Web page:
Increase of Lionfish in the Mediterranean

Any club member who has visited the Red Sea or part of the Carribean will have spotted lionfish. An increadably beutiful specimin however extremely invasive where not a native species.

With divers reporting seeing 20 or more lionfish on a single dive around Cyprus, marine conservationists have held the first organised series of culls in the eastern Mediterranean island’s coastal waters.

Lionfish, natives of the Indian and Pacific oceans, were first recorded off Cyprus some five years ago. They arrived as Mediterranean waters warmed and an enlargement of the Suez Canal eased their route through from the Red Sea.

Their numbers have increased rapidly, because with their venomous spines there is no other species to predate on them, and each female lionfish can produce as many as two million eggs a year.


The problem

Young lionfish  mature quickly, consuming native fish and crustaceans as they colonise reef systems. The species is now identified as the most ecologically harmful in the Mediterranean.

Since September 2017 scientists from the University of Plymouth in the UK have been working with bodies in Cyprus such as the Marine & Environmental Research Lab on a four-year project called RelionMed, funded by 1.68 million euros from the EU LIFE programme.

The culls, combined with surveys to assess public attitudes to lionfish, form part of this project.

“There are parts of the world where lionfish are part of the natural eco-system,” says marine biologist Prof Jason Hall-Spencer from the University of Plymouth.

“Until recently the Mediterranean has not been warm enough for them to invade, but now it is and lionfish are increasingly colonising these waters, bringing with them a serious threat of habitat destruction and species extinction.

“Unless we act now, there could be lasting environmental and economic damage. Coastal communities rely on these waters for fishing and tourism, so changes have knock-on effects. Culling these invasive species is the only effective way to reduce their numbers and ensure that marine protected areas continue to regenerate.”


A great, friendly and knowledgable place to learn. I am very grateful they worked around my shifts, meaning anyone can do this sport. I have seen that everyone is willing to offer advice within Diving. Many people have said to me “I wish I learnt to dive when I was younger”.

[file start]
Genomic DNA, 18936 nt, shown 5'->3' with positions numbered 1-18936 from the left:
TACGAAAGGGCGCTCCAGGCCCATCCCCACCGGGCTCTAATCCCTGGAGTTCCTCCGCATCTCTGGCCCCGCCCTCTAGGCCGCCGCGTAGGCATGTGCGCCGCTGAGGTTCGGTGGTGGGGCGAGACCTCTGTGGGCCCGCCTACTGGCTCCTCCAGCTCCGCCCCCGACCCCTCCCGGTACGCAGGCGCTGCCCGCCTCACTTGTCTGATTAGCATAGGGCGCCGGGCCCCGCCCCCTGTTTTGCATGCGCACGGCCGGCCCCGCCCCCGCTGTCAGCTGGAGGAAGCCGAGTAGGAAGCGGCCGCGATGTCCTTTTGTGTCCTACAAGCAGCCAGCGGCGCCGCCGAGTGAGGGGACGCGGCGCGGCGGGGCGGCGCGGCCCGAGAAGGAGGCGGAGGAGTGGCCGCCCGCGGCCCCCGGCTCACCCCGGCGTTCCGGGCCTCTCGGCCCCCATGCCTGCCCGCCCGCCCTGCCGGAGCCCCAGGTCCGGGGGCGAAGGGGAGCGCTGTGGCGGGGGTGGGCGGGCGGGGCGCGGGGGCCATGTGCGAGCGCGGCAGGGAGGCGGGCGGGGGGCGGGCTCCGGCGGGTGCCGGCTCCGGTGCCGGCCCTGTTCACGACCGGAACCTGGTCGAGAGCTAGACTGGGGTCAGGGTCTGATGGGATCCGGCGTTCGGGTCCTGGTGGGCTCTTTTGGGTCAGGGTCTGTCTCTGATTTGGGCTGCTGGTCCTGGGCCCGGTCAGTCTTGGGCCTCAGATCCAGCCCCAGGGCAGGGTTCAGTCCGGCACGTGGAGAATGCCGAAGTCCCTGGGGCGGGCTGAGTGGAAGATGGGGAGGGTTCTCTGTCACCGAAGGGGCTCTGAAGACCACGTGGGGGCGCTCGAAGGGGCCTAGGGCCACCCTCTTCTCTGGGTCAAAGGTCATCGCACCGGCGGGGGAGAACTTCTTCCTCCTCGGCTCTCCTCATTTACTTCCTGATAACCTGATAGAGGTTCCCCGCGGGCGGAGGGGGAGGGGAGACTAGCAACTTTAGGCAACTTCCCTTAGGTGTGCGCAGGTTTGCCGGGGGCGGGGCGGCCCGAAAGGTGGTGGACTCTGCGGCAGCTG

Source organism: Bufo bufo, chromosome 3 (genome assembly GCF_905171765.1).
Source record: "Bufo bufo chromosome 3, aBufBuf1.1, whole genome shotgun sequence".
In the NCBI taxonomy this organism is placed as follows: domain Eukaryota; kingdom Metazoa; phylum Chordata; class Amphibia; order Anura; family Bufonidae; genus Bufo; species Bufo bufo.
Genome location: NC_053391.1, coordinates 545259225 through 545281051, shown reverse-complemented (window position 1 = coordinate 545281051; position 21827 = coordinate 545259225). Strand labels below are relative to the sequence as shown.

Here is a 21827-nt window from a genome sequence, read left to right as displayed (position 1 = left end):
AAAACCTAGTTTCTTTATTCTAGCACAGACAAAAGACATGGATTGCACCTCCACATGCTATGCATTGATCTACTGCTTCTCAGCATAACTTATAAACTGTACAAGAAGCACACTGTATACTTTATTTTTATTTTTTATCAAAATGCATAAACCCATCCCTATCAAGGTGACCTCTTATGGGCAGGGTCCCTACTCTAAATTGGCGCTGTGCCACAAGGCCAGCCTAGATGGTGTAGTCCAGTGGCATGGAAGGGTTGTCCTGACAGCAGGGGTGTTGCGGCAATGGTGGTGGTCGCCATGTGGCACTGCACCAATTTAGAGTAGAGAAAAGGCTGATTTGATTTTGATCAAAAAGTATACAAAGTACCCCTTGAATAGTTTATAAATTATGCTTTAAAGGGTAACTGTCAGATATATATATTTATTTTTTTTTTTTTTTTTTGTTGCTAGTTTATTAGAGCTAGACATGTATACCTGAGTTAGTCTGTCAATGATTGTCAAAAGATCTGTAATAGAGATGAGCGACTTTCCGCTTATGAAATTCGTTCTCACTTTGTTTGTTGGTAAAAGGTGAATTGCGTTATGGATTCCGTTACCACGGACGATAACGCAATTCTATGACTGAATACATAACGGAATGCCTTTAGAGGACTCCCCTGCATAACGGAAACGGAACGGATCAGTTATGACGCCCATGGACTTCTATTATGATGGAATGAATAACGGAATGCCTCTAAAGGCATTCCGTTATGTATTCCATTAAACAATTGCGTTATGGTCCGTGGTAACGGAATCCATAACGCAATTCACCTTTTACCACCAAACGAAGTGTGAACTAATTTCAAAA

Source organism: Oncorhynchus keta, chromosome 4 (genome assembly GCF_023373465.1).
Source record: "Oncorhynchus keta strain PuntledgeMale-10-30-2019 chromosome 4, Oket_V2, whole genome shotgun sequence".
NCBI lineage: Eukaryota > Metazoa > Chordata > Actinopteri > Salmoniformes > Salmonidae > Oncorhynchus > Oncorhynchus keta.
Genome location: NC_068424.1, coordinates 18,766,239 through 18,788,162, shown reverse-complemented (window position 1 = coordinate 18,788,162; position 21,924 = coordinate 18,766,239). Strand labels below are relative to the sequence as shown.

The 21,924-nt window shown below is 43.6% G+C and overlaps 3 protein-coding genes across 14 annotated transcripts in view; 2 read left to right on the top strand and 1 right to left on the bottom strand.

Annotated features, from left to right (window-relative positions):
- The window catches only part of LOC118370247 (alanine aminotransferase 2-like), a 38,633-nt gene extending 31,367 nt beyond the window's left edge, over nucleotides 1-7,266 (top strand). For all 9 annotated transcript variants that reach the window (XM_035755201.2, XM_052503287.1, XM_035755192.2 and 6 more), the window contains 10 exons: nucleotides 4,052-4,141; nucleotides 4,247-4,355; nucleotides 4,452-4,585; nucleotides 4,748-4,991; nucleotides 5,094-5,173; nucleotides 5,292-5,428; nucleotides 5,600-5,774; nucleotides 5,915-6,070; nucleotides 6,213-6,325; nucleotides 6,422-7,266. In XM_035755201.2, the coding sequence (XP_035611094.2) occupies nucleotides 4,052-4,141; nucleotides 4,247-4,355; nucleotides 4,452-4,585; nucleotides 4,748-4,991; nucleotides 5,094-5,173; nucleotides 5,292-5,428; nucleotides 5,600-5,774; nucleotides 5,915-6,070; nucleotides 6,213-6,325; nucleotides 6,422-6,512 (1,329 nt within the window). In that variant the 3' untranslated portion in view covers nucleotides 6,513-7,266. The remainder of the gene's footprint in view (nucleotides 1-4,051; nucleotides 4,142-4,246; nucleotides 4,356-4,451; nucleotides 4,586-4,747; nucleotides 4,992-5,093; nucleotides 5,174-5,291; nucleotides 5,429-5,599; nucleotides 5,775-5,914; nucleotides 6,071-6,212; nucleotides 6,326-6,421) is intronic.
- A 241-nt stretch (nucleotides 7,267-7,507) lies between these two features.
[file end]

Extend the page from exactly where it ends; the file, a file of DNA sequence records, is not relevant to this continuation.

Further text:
So hopefully, at 25 and being female, means that a new wave of divers are picking up the hobby. I am looking forward to more dives with the club and maybe aim to start the Sports Diver soon. I have started to buy some of my own kit, but there is no rush as you can rent from the club or borrow from other club members. Whilst diving can look to be an expensive sport, I have learn that if you look after the kit it can last for years (I have been diving in a 15yr old Dry Suit and you wouldn’t know it was “old”).

I would recommend SISAC and this hobby to anyone and am thinking of all the places around the world to visit and dive in! Emma Williams

SISAC is a BSAC Club located in St Ives Cambridgeshire. We like to believe we are a friendly proactive club training new divers and welcoming qualified divers all year round.

Under normal circumstances we meet on Sunday nights at One Leisure St Ives (the St. Ives Recreation Centre), with theory lessons starting at 6:30PM and the pool is available exclusively for our training from 8:15PM. One Leisure St Ives Recreation Centre Westwood Road, St. Ives Cambs. PE27 6WU.  

Due to Covid 19 we have suspended all Pool training and Try Dive activities.

St Ives Sub Aqua Club is affiliated with BSAC (British Sub Aqua Club)

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